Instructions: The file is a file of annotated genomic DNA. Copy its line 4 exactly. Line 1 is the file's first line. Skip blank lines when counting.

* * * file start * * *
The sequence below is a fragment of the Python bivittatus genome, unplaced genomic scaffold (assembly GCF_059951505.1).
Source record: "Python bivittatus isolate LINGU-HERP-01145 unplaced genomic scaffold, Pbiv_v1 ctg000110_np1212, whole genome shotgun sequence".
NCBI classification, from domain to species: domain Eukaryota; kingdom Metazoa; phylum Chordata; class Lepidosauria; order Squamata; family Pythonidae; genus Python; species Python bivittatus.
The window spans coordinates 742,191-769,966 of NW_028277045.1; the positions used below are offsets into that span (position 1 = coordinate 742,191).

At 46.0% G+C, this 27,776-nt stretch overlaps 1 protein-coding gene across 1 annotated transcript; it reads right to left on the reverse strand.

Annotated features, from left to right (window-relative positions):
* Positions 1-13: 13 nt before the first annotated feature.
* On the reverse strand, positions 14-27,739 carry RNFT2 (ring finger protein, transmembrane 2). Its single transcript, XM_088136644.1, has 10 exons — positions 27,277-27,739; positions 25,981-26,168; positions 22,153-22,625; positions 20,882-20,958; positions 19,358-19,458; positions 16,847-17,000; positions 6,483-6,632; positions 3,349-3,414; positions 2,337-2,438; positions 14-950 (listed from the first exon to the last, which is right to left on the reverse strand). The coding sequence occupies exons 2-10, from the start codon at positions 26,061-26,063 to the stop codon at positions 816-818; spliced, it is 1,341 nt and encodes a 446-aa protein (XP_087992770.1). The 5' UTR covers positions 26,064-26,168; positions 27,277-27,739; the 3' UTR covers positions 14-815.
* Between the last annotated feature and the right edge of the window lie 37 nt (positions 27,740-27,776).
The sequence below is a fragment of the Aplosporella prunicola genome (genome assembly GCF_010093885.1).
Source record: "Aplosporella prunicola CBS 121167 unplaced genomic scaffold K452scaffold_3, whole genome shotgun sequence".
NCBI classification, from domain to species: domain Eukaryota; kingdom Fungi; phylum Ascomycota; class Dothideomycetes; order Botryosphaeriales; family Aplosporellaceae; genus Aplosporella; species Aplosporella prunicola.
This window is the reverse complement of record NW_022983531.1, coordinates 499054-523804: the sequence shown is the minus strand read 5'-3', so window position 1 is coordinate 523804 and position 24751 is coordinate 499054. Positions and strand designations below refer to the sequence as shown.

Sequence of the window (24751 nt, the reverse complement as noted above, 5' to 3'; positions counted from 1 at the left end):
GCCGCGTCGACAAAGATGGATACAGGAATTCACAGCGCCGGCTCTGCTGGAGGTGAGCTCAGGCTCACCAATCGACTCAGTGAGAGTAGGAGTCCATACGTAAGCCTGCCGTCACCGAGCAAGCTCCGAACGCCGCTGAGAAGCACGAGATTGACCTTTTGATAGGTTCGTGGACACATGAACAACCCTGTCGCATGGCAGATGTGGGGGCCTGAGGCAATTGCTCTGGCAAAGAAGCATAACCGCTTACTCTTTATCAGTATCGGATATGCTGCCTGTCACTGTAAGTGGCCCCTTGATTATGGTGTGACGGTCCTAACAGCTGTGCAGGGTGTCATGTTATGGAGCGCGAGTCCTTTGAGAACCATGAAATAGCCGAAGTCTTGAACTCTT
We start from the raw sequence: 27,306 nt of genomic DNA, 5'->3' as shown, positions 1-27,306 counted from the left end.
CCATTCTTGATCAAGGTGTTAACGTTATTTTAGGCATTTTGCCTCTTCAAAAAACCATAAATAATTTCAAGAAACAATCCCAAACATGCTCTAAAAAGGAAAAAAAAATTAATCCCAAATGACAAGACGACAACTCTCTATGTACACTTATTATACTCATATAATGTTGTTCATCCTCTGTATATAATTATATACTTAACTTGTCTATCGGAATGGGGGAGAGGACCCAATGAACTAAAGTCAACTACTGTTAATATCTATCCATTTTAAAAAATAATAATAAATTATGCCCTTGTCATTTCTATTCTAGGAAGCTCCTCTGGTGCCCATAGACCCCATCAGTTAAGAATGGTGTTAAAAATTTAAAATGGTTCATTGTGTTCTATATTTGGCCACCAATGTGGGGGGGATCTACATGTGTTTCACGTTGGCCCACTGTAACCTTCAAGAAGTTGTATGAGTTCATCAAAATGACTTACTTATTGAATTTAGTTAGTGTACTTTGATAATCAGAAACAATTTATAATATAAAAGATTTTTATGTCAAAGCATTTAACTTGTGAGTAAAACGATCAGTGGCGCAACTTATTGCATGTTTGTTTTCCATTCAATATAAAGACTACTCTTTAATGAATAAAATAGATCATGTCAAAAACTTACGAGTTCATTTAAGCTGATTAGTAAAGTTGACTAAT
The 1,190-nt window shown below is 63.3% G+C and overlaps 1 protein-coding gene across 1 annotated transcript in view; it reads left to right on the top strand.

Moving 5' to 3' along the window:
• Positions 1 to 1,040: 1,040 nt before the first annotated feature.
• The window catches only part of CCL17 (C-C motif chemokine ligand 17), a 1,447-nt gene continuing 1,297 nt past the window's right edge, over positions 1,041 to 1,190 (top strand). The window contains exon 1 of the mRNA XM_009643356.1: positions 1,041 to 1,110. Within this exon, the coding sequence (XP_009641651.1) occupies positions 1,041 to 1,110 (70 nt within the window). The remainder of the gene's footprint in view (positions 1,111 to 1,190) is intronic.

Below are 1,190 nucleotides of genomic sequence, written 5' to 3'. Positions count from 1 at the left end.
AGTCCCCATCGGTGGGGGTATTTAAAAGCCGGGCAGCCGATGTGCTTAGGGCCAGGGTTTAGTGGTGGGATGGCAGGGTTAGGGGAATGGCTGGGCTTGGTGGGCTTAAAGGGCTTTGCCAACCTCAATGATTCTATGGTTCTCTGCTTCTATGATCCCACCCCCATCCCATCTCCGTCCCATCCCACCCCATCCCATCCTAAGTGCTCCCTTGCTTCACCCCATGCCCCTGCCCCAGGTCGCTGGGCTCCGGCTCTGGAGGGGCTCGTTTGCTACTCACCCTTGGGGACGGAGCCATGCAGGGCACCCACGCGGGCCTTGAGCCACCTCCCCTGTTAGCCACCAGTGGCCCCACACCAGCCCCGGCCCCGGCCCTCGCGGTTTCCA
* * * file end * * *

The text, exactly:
The window spans coordinates 742,191-769,966 of NW_028277045.1; the positions used below are offsets into that span (position 1 = coordinate 742,191).